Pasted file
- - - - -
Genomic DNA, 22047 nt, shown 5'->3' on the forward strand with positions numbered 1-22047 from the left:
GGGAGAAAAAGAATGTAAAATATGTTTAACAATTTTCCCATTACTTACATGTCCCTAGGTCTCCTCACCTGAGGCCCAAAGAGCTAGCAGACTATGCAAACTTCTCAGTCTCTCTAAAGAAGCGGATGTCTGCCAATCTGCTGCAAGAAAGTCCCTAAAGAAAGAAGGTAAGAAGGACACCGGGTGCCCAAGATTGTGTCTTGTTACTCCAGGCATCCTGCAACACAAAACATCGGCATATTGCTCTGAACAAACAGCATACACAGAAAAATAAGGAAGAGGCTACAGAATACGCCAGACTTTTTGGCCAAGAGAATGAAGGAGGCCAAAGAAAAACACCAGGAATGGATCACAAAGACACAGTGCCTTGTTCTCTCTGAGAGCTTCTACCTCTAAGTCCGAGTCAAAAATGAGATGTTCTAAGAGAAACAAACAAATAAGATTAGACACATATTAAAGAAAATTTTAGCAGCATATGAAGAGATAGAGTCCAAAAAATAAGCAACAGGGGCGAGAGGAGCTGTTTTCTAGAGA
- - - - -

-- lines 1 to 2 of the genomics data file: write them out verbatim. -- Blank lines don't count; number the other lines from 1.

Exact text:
Genomic DNA, 22047 nt, shown 5'->3' on the forward strand with positions numbered 1-22047 from the left:
GGGAGAAAAAGAATGTAAAATATGTTTAACAATTTTCCCATTACTTACATGTCCCTAGGTCTCCTCACCTGAGGCCCAAAGAGCTAGCAGACTATGCAAACTTCTCAGTCTCTCTAAAGAAGCGGATGTCTGCCAATCTGCTGCAAGAAAGTCCCTAAAGAAAGAAGGTAAGAAGGACACCGGGTGCCCAAGATTGTGTCTTGTTACTCCAGGCATCCTGCAACACAAAACATCGGCATATTGCTCTGAACAAACAGCATACACAGAAAAATAAGGAAGAGGCTACAGAATACGCCAGACTTTTTGGCCAAGAGAATGAAGGAGGCCAAAGAAAAACACCAGGAATGGATCACAAAGACACAGTGCCTTGTTCTCTCTGAGAGCTTCTACCTCTAAGTCCGAGTCAAAAATGAGATGTTCTAAGAGAAACAAACAAATAAGATTAGACACATATTAAAGAAAATTTTAGCAGCATATGAAGAGATAGAGTCCAAAAAATAAGCAACAGGGGCGAGAGGAGCTGTTTTCTAGAGA